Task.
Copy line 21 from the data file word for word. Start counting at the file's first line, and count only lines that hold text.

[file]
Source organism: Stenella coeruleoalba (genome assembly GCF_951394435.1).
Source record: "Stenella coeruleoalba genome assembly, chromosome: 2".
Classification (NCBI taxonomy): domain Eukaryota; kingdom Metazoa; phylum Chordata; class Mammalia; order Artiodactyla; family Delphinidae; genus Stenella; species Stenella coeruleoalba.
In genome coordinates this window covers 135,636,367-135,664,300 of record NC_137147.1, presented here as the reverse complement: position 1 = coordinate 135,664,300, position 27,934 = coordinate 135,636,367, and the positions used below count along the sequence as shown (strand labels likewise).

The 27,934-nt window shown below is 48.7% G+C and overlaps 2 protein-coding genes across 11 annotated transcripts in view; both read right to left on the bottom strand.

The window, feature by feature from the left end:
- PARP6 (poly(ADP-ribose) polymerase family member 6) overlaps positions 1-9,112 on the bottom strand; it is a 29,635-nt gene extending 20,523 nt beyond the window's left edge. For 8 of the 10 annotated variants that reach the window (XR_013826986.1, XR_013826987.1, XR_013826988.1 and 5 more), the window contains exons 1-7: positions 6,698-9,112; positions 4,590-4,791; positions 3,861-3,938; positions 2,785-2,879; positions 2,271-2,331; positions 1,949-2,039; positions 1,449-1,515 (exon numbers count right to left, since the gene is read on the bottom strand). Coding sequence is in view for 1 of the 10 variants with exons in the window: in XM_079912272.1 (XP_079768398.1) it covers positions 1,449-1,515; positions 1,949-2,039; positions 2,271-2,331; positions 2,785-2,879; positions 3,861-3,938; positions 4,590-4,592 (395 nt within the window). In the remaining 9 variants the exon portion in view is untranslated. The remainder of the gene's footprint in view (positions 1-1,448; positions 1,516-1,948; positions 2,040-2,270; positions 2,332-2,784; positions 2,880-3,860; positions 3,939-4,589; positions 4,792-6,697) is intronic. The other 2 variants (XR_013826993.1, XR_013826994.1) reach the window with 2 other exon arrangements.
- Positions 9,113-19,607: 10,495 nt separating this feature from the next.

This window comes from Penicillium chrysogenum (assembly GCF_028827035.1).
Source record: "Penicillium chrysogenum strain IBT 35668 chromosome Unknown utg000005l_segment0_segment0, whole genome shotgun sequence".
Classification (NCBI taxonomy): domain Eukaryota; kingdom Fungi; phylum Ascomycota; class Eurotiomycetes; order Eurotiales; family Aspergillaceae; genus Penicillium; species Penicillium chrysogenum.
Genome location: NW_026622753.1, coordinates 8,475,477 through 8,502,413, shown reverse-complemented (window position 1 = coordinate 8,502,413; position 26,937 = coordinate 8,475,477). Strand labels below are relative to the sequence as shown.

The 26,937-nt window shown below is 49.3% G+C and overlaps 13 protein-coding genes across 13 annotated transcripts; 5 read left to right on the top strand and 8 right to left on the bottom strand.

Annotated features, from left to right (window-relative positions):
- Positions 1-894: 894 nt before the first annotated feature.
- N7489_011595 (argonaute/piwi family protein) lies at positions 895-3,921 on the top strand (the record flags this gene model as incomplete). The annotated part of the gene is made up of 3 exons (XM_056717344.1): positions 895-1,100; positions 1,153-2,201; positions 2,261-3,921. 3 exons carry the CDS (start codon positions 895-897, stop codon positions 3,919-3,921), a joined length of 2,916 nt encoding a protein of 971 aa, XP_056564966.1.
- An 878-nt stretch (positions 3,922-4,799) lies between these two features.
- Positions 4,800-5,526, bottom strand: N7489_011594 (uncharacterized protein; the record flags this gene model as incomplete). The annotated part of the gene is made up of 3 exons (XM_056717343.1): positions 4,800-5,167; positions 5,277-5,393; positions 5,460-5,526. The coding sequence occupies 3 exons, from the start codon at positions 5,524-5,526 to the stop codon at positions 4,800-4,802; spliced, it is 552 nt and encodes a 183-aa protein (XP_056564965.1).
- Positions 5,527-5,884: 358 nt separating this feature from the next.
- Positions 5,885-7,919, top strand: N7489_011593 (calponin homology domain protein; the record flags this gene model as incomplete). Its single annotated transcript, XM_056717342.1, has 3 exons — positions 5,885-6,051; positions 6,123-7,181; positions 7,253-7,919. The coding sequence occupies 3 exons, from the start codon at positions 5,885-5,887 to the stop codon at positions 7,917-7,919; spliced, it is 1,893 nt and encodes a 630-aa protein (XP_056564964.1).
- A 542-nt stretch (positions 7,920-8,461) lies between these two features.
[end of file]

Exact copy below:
- A 542-nt stretch (positions 7,920-8,461) lies between these two features.